28. However, what is stated above is the reflection of Section 28 of the Act when that provision is seen and examined without reference to the other provisions of the Act. It is stated at the cost of repetition that as per this Section owner of registered trade mark cannot sue for infringement of his registered trade mark if the appellant also has the trade mark which is registered. Having said so, a very important question arises for consideration at this stage, namely, whether such a respondent can bring an action against the appellant for passing off invoking the provisions of Section 27(2) of the Act. In other words, what would be the interplay of Section 27(2) and Section 28(3) of the Act is the issue that arises for consideration in the instant case. As already noticed above, the trial court as well as the High Court have granted the injunction in favour of the respondent on the basis of prior user as well as on the ground that the trade mark of the appellant, even if it is registered, would cause deception in the mind of the public at large and the appellant is trying to encash upon, exploit and ride upon on the goodwill of the respondent herein. Therefore, the issue to be determined is as to whether in such a scenario, the provisions of Section 27(2) would still be available even when the appellant is having registration of the trade mark of which he is using.
29. After considering the entire matter in the light of the various provisions of the Act and the scheme, our answer to the aforesaid question would be in the affirmative. Our reasons for arriving at this conclusion are the following.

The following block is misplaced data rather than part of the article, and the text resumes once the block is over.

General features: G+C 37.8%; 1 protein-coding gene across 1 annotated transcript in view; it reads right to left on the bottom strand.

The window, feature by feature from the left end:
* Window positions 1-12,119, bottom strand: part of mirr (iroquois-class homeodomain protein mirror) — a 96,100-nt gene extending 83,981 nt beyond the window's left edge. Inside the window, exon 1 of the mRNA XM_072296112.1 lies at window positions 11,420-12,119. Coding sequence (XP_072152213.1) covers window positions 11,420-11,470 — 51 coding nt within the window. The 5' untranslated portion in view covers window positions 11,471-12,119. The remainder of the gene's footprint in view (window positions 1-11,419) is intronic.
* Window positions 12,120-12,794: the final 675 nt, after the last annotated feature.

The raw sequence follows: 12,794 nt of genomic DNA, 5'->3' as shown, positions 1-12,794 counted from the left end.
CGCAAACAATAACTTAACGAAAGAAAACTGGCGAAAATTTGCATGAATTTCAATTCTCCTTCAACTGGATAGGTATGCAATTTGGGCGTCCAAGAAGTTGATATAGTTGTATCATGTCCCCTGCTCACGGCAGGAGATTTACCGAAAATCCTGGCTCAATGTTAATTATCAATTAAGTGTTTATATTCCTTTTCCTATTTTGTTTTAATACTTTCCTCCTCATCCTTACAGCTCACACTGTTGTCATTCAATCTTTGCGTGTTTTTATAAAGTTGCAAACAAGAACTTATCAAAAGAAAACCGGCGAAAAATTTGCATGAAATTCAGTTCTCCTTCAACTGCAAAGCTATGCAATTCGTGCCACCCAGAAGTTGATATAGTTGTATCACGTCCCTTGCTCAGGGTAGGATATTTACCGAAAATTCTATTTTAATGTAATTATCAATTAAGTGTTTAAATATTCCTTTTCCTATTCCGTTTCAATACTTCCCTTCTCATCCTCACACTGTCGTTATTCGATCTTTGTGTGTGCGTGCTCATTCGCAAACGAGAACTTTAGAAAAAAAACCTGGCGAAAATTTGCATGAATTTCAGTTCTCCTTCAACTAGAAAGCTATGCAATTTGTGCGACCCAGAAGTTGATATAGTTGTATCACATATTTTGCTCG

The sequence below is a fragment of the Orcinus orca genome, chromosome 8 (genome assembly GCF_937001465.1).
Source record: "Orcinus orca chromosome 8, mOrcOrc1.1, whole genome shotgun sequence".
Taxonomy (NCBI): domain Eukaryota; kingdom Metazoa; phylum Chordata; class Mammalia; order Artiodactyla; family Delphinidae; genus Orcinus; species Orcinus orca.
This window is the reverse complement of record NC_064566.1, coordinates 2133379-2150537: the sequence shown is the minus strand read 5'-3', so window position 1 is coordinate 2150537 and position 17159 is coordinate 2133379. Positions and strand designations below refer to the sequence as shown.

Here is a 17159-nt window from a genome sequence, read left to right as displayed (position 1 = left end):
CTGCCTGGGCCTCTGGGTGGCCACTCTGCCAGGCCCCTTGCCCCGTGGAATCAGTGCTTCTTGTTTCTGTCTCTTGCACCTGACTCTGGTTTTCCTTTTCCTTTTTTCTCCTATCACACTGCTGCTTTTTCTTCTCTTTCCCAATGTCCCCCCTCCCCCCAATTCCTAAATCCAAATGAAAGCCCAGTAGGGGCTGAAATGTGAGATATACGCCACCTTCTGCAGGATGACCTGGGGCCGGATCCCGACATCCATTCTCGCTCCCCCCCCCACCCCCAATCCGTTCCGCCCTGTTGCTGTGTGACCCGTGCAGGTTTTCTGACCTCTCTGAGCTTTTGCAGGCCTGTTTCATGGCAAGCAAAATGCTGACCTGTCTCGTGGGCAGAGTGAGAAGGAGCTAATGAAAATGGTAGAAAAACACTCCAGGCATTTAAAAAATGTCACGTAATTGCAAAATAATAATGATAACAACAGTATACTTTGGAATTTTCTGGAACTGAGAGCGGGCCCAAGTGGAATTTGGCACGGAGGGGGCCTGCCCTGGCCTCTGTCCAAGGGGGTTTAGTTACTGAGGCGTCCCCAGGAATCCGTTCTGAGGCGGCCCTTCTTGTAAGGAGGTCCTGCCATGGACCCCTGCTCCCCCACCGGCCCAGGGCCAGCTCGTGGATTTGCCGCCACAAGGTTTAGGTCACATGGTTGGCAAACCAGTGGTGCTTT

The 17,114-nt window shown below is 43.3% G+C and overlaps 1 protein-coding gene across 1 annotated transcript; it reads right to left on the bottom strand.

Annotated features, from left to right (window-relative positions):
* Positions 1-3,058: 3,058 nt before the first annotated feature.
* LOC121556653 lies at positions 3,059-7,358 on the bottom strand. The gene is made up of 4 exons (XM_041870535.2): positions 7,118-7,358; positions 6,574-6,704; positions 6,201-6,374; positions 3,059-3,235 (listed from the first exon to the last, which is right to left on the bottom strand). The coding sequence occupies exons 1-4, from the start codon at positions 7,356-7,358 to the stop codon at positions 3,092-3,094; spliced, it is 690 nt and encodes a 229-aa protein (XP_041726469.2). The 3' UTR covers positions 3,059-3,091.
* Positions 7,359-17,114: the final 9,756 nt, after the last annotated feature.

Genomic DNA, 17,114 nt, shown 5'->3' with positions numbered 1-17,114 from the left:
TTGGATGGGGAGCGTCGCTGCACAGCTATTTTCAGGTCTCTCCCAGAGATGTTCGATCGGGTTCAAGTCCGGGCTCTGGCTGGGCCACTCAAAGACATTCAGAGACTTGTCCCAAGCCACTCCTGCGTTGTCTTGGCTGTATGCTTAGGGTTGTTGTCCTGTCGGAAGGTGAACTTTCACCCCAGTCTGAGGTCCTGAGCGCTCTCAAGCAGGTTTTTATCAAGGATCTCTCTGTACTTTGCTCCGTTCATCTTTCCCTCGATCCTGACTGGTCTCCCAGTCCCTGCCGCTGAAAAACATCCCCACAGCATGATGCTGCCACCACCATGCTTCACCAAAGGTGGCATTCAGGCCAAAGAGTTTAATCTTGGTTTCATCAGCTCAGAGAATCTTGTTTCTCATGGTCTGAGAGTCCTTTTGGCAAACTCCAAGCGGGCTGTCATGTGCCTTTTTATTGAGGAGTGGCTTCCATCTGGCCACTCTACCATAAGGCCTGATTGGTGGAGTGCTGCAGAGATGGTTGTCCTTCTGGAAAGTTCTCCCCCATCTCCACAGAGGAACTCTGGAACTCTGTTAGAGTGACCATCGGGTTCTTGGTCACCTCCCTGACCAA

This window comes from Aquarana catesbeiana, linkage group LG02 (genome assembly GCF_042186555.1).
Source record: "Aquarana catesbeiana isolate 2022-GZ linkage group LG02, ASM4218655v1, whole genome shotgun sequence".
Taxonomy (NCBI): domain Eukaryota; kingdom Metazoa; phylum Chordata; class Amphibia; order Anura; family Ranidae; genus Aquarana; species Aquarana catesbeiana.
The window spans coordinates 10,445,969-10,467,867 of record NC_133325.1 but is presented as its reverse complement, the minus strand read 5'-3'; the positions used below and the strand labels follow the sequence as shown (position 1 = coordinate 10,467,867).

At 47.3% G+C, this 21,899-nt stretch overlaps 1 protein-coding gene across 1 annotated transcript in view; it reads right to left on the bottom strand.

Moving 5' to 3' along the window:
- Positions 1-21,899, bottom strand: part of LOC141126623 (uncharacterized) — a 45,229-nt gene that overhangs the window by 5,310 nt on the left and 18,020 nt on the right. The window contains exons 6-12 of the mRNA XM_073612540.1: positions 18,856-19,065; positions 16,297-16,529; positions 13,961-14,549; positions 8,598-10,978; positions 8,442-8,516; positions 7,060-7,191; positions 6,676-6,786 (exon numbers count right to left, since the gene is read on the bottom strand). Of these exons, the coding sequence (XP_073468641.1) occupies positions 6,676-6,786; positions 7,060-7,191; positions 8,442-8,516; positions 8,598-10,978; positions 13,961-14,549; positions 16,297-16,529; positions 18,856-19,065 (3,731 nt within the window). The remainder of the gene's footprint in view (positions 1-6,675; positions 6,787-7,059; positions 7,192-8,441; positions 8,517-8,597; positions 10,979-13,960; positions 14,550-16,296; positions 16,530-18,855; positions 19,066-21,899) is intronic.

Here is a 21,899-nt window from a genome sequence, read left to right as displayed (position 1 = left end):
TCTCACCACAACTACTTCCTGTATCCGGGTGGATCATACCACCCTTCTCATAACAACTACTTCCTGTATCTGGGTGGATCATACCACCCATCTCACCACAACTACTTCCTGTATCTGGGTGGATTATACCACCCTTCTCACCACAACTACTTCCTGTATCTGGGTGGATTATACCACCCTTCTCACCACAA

30. Firstly, the answer to this proposition can be seen by carefully looking at the provisions of the Trade Marks Act, 1999 (the Act). Collective reading of the provisions especially Sections 27, 28, 29 and 34 of the Trade Marks Act, 1999 would show that the rights conferred by registration are subject to the rights of the prior user of the trade mark. We have already reproduced Section 27 and Section 29 of the Act.
30.1. From the reading of Section 27(2) of the Act, it is clear that the right of action of any person for passing off the goods/services of another person and remedies thereof are not affected by the provisions of the Act. Thus, the rights in passing off are emanating from the common law and not from the provisions of the Act and they are independent from the rights conferred by the Act. This is evident from the reading of the opening words of Section 27(2) which are “Nothing in this Act shall be deemed to affect rights….”
30.2. Likewise, the registration of the mark shall give exclusive rights to the use of the trade mark subject to the other provisions of this Act. Thus, the rights granted by the registration in the form of exclusivity are not absolute but are subject to the provisions of the Act.
30.3. Section 28(3) of the Act provides that the rights of two registered proprietors of identical or nearly resembling trade marks shall not be enforced against each other. However, they shall be same against the third parties. Section 28(3) merely provides that there shall be no rights of one registered proprietor vis--vis another but only for the purpose of registration. The said provision 28(3) nowhere comments about the rights of passing off which shall remain unaffected due to overriding effect of Section 27(2) of the Act and thus the rights emanating from the common law shall remain undisturbed by the enactment of Section 28(3) which clearly states that the rights of one registered proprietor shall not be enforced against the another person.